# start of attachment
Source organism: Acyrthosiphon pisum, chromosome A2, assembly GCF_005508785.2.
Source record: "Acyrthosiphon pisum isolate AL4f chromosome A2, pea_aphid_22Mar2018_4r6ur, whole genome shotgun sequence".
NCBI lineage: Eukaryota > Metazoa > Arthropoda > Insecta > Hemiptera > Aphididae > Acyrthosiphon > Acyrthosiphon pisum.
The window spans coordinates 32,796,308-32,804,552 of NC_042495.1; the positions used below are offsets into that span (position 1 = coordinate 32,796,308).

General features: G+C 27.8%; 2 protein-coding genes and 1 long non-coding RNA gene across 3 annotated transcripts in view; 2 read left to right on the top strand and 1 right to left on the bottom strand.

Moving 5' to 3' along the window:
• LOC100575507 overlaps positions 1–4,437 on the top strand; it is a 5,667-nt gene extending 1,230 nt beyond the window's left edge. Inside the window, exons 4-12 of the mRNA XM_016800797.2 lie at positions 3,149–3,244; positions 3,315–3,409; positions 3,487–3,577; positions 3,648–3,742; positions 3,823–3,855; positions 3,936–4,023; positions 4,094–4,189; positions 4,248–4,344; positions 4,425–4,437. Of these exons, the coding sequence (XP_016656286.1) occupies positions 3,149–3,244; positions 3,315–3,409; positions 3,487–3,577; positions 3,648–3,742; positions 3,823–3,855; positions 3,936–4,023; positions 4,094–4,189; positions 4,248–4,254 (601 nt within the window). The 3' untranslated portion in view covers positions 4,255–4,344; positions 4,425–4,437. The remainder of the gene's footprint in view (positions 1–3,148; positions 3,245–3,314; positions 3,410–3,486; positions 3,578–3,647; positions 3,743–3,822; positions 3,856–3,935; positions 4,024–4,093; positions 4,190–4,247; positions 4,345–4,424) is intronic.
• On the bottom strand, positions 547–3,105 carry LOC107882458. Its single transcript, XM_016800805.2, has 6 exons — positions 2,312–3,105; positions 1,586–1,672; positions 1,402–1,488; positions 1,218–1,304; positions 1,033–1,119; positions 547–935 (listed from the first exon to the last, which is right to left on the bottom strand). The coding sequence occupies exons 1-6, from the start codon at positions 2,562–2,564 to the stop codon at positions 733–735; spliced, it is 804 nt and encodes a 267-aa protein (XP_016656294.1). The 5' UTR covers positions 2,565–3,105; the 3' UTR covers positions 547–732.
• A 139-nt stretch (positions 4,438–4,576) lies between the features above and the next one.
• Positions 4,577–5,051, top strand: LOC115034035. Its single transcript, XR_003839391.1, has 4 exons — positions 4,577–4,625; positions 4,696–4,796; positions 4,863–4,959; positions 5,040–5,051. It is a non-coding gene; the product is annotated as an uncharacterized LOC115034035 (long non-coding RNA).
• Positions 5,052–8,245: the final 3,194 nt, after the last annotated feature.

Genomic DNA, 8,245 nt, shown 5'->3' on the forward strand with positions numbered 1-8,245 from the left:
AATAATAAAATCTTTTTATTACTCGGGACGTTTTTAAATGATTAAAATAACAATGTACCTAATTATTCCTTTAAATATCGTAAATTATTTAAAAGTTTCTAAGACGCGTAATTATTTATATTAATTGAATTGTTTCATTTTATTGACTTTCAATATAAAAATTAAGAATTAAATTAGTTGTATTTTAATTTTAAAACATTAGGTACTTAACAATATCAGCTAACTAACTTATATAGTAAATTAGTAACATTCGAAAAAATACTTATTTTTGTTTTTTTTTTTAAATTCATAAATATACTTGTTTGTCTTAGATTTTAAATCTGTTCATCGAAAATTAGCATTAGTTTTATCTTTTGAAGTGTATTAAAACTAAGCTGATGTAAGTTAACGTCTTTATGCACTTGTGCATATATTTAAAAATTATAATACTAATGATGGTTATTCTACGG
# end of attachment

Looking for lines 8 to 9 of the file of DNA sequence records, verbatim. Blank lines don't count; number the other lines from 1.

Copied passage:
• On the bottom strand, positions 547–3,105 carry LOC107882458. Its single transcript, XM_016800805.2, has 6 exons — positions 2,312–3,105; positions 1,586–1,672; positions 1,402–1,488; positions 1,218–1,304; positions 1,033–1,119; positions 547–935 (listed from the first exon to the last, which is right to left on the bottom strand). The coding sequence occupies exons 1-6, from the start codon at positions 2,562–2,564 to the stop codon at positions 733–735; spliced, it is 804 nt and encodes a 267-aa protein (XP_016656294.1). The 5' UTR covers positions 2,565–3,105; the 3' UTR covers positions 547–732.
• A 139-nt stretch (positions 4,438–4,576) lies between the features above and the next one.